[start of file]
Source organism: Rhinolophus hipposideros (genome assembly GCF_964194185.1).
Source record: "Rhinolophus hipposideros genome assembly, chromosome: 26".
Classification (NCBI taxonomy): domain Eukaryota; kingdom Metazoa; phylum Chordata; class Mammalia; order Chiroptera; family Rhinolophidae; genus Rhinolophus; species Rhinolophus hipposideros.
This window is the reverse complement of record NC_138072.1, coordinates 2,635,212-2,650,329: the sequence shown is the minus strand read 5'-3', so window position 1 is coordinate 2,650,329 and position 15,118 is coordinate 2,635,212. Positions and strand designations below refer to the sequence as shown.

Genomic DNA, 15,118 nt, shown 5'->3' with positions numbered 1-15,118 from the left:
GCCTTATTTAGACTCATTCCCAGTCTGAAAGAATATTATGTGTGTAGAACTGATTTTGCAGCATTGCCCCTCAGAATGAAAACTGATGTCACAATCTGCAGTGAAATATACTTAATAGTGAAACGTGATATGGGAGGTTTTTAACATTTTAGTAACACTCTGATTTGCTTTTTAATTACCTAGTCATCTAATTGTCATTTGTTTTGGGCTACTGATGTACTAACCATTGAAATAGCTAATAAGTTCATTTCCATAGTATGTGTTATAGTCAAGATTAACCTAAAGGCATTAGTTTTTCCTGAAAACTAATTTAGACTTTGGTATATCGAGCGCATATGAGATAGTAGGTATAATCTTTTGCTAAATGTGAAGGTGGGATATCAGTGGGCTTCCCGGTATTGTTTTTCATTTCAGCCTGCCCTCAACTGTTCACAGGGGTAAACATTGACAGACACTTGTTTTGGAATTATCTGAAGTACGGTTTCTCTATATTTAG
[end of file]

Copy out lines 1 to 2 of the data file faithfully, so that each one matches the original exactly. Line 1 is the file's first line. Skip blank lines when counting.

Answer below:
Source organism: Rhinolophus hipposideros (genome assembly GCF_964194185.1).
Source record: "Rhinolophus hipposideros genome assembly, chromosome: 26".